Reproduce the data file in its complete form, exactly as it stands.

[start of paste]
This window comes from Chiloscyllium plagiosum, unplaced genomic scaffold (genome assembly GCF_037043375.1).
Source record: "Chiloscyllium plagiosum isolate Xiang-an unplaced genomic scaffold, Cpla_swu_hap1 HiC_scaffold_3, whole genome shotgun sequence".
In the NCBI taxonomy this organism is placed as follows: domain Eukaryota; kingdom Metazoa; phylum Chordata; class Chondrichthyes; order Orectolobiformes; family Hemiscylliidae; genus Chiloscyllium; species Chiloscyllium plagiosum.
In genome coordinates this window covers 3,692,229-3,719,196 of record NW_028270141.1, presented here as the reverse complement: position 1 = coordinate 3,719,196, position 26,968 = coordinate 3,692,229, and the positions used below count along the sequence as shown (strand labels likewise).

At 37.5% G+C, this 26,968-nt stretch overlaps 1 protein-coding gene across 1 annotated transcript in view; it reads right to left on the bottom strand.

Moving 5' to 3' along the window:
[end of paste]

This window comes from Chiloscyllium plagiosum, unplaced genomic scaffold (genome assembly GCF_037043375.1).
Source record: "Chiloscyllium plagiosum isolate Xiang-an unplaced genomic scaffold, Cpla_swu_hap1 HiC_scaffold_3, whole genome shotgun sequence".
In the NCBI taxonomy this organism is placed as follows: domain Eukaryota; kingdom Metazoa; phylum Chordata; class Chondrichthyes; order Orectolobiformes; family Hemiscylliidae; genus Chiloscyllium; species Chiloscyllium plagiosum.
In genome coordinates this window covers 3,692,229-3,719,196 of record NW_028270141.1, presented here as the reverse complement: position 1 = coordinate 3,719,196, position 26,968 = coordinate 3,692,229, and the positions used below count along the sequence as shown (strand labels likewise).

At 37.5% G+C, this 26,968-nt stretch overlaps 1 protein-coding gene across 1 annotated transcript in view; it reads right to left on the bottom strand.

Moving 5' to 3' along the window: